Why is it fine to worry?
Just realized this the second post in six weeks that ends with me having to go the bathroom (https://experimentalhistory.substack.com/p/psychology-might-be-a-big-stinkin). Folks, I got a problem.
Sometimes I wonder if we simply evolved an incredibly high amount of natural anxiety just to keep our toddlers from straight-up killing themselves. Kids are natural sources of anxiety, for sure, but they are also a place to direct it, which sort of bleeds it from the rest of life.
I shared this section with a couple people:
"Two: it’s easy to mistake worrying about a problem for solving a problem. Being anxious about climate change, for example, almost looks like doing something about climate change. Of course, you don't remove carbon from the atmosphere by reading articles and going “ah jeez,” and “oh no,” and “yikes.”"
I've been thinking recently how about how the ruminating/"problem-solving" me keeps me awake at night sometimes. There's something important that me wants me to know, and it is that she is scared and doesn't want a bad thing to happen. I've started trying to notice that instead of engaging with the ruminating: what is this me trying to tell me right now? If she's scared and doesn't want a bad thing to happen, that makes total sense! I don't need to shame myself or really even problem solve it. What I really need is a dose of self-compassion, and a reminder that I'm braver and stronger than I think, especially when I reach out to others for help. We don't do anything alone.
Gavin de Becker covers this topic thoroughly in The Gift of Fear.
He differentiates between worry and fear. Fear is what saved our ancestor when something made noises in the underbrush. Fear engenders singular action. Worry, otoh, is characterized by ceaseless ineffective action. De Becker calls it "drying off the pavement" (Driving twisty mountain roads in the dark, if it starts to rain, slow down, don't get out of the car and try to dry off the pavement.) Having arguments with people who aren't in the room, endlessly writing lists, etc., that's drying off the pavement.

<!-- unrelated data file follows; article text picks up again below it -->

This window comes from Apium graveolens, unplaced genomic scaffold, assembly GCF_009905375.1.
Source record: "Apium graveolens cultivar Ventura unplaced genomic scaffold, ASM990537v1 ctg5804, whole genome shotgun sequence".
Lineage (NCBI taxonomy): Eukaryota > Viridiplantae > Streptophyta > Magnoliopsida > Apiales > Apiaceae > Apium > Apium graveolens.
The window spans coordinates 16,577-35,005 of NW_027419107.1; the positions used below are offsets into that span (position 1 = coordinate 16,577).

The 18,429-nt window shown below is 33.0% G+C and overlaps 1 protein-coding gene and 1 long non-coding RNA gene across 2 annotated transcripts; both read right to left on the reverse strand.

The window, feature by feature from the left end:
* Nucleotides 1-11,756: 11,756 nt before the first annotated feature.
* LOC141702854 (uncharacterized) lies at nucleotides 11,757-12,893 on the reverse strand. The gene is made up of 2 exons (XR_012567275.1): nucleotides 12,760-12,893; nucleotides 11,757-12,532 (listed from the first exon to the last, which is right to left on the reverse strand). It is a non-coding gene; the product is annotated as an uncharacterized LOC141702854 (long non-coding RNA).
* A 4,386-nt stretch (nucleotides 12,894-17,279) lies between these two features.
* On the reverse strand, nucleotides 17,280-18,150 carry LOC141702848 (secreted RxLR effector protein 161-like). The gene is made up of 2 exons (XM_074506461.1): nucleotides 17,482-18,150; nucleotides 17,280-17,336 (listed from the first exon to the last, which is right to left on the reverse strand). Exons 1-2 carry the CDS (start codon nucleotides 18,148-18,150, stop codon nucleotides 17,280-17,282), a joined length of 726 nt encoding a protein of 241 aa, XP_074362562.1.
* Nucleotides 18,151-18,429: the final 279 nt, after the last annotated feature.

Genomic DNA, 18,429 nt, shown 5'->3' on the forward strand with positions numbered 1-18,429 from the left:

He also walks through how worrying is an enculturated (is that a word? If not, it oughta be one!) behavior. Worry (on the part of the targeted) is beneficial to human predators (whether toxic bosses or dictators or...) because it teaches the habits of ceaseless activity and it dulls the ability to sense actual danger via fear.
It's a great book, he explains it all far better than I do. I've pretty much don't worry any more. I also found Pema Chodron's work on becoming comfortable with uncertainty foundational.
Then there's the problem of working in tech as someone who does not participate in the ritual of worrying. Talk about culturally unacceptable behavior! 🤣🤣🤣
This was so good. I am now worried about how much I worry.
The idea of depression becoming an obsession with making the sad go away is so spot on. It’s interesting how I (and it seems like others) do this way more with sadness than anxiety:
When sad: figure out what to do to make you r self not sad
When anxious: keep worrying cuz u might worry your way out of if(not true)
I read this while I was putting off phone calls I needed to make but dreaded making them. Thank you. I will now make those calls.
Thanks for this Adam! This was my favourite insight: “Four: unlike other negative emotions, anxiety is quite compatible with being a productive member of society. Sad people don’t show up for work, and we can’t have that. Angry people break things, and we can’t have that. But anxious people might work harder.”
As a society, we tend to freak out when the gears of industry, and the system of property that is enmeshed with them, start to misbehave. (Like the freak out about “soft quitting!”) As a result, I wonder if we just have a veeeery lagging measure of how we are doing as a society. People being anxious? Eh. People smashing windows? Oh no!
Friends self isolating out of fear everyone hates them? Eh. This same anxiety getting in the way of their work performance? Gotta have a tough talk with Jim!
I hope for our own sakes that we learn to detach from productivity as a central value -- and see it as equally alarming when someone is not as loving, present or truthful with us. What do we owe each other in society? I’m praying it’s more than our labour and our respect for the rules 💗
I love this: "a world where it’s fine to feel fear, but not to live in it." Thanks for such a beautiful post about a perennial topic!